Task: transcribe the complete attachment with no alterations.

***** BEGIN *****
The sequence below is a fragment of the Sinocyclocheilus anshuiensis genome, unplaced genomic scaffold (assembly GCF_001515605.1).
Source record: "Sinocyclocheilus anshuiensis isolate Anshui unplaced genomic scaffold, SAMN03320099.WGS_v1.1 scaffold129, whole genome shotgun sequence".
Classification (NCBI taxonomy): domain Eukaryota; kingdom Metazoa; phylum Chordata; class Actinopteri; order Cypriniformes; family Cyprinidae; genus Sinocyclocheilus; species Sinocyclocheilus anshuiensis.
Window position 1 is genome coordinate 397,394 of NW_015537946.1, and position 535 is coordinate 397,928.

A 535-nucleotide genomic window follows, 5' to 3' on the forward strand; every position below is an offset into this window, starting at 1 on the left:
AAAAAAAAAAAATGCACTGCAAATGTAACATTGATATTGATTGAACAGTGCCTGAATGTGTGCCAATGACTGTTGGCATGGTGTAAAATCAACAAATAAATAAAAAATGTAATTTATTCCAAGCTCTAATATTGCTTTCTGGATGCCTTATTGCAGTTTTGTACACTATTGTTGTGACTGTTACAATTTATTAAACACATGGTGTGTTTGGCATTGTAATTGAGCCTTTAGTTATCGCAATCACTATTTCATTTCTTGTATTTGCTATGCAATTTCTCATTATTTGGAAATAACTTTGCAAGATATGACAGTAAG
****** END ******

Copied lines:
The sequence below is a fragment of the Sinocyclocheilus anshuiensis genome, unplaced genomic scaffold (assembly GCF_001515605.1).
Source record: "Sinocyclocheilus anshuiensis isolate Anshui unplaced genomic scaffold, SAMN03320099.WGS_v1.1 scaffold129, whole genome shotgun sequence".
Classification (NCBI taxonomy): domain Eukaryota; kingdom Metazoa; phylum Chordata; class Actinopteri; order Cypriniformes; family Cyprinidae; genus Sinocyclocheilus; species Sinocyclocheilus anshuiensis.
Window position 1 is genome coordinate 397,394 of NW_015537946.1, and position 535 is coordinate 397,928.

A 535-nucleotide genomic window follows, 5' to 3' on the forward strand; every position below is an offset into this window, starting at 1 on the left:
AAAAAAAAAAAATGCACTGCAAATGTAACATTGATATTGATTGAACAGTGCCTGAATGTGTGCCAATGACTGTTGGCATGGTGTAAAATCAACAAATAAATAAAAAATGTAATTTATTCCAAGCTCTAATATTGCTTTCTGGATGCCTTATTGCAGTTTTGTACACTATTGTTGTGACTGTTACAATTTATTAAACACATGGTGTGTTTGGCATTGTAATTGAGCCTTTAGTTATCGCAATCACTATTTCATTTCTTGTATTTGCTATGCAATTTCTCATTATTTGGAAATAACTTTGCAAGATATGACAGTAAG